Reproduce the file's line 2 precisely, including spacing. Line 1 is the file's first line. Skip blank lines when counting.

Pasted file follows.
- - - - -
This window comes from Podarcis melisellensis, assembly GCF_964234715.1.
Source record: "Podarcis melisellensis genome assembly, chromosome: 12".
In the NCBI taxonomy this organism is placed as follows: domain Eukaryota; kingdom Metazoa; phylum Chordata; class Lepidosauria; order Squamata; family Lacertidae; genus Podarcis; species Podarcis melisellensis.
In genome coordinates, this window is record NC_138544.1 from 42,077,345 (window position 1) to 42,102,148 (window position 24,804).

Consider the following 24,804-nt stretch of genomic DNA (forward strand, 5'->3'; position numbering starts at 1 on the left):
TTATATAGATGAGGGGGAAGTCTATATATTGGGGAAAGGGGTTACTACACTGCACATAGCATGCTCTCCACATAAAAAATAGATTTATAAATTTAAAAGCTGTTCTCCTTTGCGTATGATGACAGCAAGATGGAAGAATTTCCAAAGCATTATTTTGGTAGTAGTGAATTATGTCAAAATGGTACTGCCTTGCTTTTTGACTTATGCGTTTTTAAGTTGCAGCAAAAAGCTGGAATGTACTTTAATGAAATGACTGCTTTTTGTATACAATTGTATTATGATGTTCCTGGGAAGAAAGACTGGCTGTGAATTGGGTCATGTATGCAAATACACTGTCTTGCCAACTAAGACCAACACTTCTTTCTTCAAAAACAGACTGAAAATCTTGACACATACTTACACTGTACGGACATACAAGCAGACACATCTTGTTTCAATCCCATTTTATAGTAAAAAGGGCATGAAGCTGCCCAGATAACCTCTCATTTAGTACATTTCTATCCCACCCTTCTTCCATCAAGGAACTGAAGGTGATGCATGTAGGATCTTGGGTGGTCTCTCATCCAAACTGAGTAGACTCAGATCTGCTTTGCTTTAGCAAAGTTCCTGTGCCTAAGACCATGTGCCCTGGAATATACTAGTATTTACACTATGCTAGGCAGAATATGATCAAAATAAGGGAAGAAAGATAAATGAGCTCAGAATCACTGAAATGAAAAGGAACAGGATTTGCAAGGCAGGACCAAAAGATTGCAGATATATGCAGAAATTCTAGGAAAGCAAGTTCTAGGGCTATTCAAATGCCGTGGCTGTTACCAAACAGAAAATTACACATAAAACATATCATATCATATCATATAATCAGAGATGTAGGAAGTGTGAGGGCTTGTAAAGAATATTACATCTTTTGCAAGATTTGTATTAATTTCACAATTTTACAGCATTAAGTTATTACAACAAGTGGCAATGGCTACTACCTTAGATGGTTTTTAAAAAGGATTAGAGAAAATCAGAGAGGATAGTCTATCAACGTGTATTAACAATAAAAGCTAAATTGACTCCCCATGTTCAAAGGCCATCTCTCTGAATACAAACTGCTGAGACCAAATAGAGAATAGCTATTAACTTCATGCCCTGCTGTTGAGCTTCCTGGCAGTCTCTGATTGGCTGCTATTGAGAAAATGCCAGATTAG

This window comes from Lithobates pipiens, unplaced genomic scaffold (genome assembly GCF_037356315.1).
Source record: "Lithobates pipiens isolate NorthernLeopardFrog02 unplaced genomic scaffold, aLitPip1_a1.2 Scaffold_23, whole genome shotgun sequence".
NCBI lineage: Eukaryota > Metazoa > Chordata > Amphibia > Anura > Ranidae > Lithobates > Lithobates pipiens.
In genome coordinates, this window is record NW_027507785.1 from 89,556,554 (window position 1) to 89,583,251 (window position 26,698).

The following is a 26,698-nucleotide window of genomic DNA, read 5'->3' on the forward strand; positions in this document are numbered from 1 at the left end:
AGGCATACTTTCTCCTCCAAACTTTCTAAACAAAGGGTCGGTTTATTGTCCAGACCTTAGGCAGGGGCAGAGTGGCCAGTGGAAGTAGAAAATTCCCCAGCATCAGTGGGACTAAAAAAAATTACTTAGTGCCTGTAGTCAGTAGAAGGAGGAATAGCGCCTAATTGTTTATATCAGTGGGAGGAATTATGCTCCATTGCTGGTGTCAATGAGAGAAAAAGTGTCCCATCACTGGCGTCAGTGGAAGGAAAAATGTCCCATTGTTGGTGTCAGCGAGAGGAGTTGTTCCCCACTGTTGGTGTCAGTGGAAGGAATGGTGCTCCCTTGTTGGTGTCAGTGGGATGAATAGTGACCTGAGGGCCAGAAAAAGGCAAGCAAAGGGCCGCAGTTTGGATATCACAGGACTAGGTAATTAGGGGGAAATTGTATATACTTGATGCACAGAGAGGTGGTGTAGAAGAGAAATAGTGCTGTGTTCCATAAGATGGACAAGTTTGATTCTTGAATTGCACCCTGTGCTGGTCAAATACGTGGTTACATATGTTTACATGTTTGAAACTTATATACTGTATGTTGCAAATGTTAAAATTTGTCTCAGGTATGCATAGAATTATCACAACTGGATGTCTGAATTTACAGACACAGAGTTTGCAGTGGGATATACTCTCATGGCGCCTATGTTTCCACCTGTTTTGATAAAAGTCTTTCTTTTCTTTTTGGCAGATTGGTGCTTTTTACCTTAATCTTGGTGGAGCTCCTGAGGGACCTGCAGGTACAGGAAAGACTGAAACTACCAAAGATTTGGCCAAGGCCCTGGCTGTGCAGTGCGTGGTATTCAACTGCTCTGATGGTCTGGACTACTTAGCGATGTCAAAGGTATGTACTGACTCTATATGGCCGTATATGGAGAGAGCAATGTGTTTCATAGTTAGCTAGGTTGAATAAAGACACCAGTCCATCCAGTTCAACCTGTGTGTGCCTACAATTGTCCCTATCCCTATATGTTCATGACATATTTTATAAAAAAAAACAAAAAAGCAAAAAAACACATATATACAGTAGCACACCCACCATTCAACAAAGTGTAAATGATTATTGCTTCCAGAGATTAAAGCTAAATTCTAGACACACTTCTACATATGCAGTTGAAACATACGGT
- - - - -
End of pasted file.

Source record: "Podarcis melisellensis genome assembly, chromosome: 12".